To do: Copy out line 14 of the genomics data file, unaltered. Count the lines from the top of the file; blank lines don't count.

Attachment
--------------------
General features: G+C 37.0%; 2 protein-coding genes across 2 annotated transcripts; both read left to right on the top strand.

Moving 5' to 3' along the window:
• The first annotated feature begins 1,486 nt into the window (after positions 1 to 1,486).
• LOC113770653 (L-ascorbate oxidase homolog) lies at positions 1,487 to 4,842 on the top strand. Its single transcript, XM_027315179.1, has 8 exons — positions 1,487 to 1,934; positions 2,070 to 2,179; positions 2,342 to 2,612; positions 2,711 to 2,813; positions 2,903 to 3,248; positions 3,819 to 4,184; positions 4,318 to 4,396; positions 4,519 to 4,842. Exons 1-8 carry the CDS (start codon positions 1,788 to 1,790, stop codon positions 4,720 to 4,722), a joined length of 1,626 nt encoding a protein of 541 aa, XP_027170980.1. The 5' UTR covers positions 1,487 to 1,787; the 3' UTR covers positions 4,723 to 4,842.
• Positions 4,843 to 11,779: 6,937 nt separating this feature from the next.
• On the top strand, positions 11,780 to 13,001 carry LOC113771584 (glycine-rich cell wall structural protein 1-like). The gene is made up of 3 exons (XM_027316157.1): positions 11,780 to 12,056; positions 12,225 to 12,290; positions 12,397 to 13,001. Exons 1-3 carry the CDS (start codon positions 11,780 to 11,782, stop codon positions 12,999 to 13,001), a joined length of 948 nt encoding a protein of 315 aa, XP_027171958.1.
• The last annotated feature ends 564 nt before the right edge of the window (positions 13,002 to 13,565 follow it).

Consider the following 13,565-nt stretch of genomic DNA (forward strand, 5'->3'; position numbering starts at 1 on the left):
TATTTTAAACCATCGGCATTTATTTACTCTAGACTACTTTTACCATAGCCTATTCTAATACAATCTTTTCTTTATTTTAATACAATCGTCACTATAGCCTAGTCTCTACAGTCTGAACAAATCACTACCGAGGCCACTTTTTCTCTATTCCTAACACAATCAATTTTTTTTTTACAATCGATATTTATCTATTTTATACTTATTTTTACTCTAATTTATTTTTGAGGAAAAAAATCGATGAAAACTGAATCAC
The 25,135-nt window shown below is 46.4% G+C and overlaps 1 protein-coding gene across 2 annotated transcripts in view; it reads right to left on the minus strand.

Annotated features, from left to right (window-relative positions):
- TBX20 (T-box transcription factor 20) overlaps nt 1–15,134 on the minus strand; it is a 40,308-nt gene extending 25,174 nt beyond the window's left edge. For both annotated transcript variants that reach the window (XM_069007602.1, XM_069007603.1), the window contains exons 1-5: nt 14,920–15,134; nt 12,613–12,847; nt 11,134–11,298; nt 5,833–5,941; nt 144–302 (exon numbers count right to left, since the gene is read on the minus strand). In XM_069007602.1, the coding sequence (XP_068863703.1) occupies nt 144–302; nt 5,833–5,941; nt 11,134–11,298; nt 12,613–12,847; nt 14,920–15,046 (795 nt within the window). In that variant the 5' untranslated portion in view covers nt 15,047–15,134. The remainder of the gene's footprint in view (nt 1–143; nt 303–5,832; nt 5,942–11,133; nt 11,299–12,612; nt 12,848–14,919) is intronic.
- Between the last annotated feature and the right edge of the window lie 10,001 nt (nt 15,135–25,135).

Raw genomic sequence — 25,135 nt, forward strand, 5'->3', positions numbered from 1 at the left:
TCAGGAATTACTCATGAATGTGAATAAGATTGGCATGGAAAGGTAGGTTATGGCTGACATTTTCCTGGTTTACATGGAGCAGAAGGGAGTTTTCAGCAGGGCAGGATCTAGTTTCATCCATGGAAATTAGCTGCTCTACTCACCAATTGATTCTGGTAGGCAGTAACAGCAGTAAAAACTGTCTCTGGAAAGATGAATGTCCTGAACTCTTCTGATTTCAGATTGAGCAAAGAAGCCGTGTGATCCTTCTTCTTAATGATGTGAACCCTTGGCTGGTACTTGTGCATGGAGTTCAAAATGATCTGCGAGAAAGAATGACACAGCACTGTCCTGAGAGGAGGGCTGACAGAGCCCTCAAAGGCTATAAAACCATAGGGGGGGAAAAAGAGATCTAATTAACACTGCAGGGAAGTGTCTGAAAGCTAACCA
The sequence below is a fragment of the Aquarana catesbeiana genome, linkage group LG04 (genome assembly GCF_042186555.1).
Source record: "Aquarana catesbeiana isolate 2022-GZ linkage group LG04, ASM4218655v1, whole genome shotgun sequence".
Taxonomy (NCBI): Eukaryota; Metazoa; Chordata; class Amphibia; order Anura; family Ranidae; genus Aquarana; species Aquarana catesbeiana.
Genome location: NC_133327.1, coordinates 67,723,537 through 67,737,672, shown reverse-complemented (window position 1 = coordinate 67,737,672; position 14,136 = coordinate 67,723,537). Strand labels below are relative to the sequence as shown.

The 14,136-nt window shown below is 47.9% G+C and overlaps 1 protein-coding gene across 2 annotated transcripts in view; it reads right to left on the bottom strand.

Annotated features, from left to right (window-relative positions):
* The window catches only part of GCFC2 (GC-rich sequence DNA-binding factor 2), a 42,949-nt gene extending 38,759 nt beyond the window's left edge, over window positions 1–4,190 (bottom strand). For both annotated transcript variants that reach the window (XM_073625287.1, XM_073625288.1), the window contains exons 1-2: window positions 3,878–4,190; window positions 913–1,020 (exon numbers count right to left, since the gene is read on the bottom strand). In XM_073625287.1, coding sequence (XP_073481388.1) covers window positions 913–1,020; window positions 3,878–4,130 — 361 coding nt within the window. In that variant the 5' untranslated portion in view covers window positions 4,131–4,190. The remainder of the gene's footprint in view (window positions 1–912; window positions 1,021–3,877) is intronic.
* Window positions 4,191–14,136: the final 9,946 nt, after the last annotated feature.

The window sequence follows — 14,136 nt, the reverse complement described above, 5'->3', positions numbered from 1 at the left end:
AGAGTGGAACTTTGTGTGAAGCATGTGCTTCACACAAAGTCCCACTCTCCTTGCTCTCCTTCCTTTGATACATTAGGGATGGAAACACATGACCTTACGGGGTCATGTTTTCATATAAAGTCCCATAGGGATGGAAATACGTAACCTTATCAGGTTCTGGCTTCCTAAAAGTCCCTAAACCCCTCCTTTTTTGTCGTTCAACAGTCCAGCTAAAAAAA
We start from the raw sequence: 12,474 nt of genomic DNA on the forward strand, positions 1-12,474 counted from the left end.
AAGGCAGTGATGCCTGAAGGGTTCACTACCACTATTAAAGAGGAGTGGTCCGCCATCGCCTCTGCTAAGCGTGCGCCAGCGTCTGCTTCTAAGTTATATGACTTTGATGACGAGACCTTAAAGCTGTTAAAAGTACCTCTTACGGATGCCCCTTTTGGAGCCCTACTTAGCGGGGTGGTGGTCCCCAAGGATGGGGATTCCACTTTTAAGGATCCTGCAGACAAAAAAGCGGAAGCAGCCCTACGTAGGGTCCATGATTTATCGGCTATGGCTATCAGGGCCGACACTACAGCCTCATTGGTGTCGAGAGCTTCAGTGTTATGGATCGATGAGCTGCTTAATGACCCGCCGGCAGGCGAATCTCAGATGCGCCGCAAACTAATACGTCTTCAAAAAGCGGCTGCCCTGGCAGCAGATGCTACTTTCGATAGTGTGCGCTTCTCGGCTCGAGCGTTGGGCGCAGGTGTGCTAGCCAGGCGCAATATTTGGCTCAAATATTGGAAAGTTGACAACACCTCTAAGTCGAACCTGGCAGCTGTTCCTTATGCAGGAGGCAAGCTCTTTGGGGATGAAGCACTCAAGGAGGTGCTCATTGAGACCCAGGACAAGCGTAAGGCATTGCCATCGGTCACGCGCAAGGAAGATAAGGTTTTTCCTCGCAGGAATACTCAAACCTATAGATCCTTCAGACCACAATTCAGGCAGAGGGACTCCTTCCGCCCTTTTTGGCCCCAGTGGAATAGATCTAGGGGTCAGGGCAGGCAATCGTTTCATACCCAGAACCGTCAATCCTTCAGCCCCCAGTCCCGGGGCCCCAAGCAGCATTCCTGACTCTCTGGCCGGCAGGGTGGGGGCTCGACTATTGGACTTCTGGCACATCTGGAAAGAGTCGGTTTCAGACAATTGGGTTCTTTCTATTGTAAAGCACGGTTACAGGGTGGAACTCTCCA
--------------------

Raw genomic sequence — 25,135 nt, forward strand, 5'->3', positions numbered from 1 at the left: